McCormick & Co. Inc. said yesterday that it posted strong foreign sales for the fiscal fourth quarter and the year that helped offset higher raw materials costs and a weakness in the restaurant industry at home.
The Sparks spice maker said net income rose to $87.6 million, or 67 cents a diluted share, in the quarter that ended Nov. 30. That compared with $83.1 million, or 62 cents a share, for the fourth quarter in 2006. Excluding charges related to the company's restructuring, earnings were 75 cents a share compared with 62 cents for the fourth quarter of 2006.
Net sales grew 7 percent to $860.1 million from $803.7 million. McCormick's final three months of fiscal 2007 were affected by a decision to ship $10 million in holiday products during the third quarter to make distribution during the company's busiest season more efficient.
For the fiscal year, McCormick reported a profit of $230.1 million, or $1.73 a diluted share, compared with $202.2 million, or $1.50 a share, for the comparable fiscal year. Sales rose 7 percent to $2.9 billion from $2.7 billion, driven by higher volume in Europe and Asia and a favorable exchange rate.
While international sales rose 7.1 percent in local currency, U.S. sales were up 2.7 percent. The industrial business was affected by weaker sales in the restaurant segment in part because consumers are eating out less due to the economic slowdown, McCormick said. The consumer side was unfavorably affected by the introduction of a private label line by a large warehouse club customer.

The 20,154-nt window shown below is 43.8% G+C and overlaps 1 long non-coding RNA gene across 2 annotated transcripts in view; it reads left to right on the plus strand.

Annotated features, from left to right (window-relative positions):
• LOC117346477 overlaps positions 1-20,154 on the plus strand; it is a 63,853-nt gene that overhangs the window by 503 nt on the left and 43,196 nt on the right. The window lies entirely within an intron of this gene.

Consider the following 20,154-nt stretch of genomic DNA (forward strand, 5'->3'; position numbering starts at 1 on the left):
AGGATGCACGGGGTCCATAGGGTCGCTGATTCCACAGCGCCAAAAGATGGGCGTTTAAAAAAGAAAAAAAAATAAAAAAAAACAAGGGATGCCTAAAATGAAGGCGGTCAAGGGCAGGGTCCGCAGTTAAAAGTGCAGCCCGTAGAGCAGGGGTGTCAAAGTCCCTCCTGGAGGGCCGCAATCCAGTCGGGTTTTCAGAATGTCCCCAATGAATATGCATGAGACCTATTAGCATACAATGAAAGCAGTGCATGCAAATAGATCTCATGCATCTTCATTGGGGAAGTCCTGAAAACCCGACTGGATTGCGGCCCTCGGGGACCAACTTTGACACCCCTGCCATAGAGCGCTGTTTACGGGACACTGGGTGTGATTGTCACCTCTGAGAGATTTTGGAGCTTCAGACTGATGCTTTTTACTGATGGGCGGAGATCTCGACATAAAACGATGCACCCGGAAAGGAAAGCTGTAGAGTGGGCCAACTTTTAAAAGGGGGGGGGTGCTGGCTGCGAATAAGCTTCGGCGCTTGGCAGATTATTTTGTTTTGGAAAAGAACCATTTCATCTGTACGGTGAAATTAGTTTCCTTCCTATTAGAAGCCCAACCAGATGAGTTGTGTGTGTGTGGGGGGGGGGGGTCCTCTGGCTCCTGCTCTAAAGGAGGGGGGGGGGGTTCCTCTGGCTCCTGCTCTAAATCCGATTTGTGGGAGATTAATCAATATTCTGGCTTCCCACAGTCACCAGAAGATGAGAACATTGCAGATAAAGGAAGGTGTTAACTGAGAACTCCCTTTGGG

And the rising cost of black pepper, flour, cheese and soybean oil ate into margins before price increases took hold, McCormick chief executive Alan D. Wilson said yesterday during a conference call with analysts.
For 2008, McCormick expects earnings per share to climb 8 percent to 10 percent, in the range of $1.97 to $2.01 a share, which includes a restructuring charge of 10 cents. Sales are expected to increase 4 percent to 6 percent, with consumer sales on the upper end of the forecast and industrial sales on the lower end, Wilson said.
Also in 2008, McCormick hopes to close on its $605 million deal with Unilever PLC to buy the Lawry's and Adolph's brands of seasonings and marinades, which would contribute to earnings this year. The 2008 forecast was lower than analysts had expected but Wilson said it did not include the Lawry's acquisition, which is still under regulatory review.
Analyst Ann Gilpin of Morningstar Inc. said McCormick chose to increase prices later than its competitors. But she said McCormick, which is North America's largest manufacturer of private-label products, should fare better during the economic downturn than other packaged food companies such as Kellogg and Kraft, which suffer when consumers "trade down" to store brands.
"Having one foot in international sales and the other in private label will help them weather short-term volatility," said Gilpin, who does not own shares in McCormick or its competitors.
A three-year restructuring effort started in 2006 is ahead of schedule, Wilson said, having saved the company $45 million so far. It included closing plants and laying off as many as 1,000 employees. The company hopes to save another $10 million before the effort wraps up this year.
McCormick shares rose 30 cents yesterday to close at $34.91.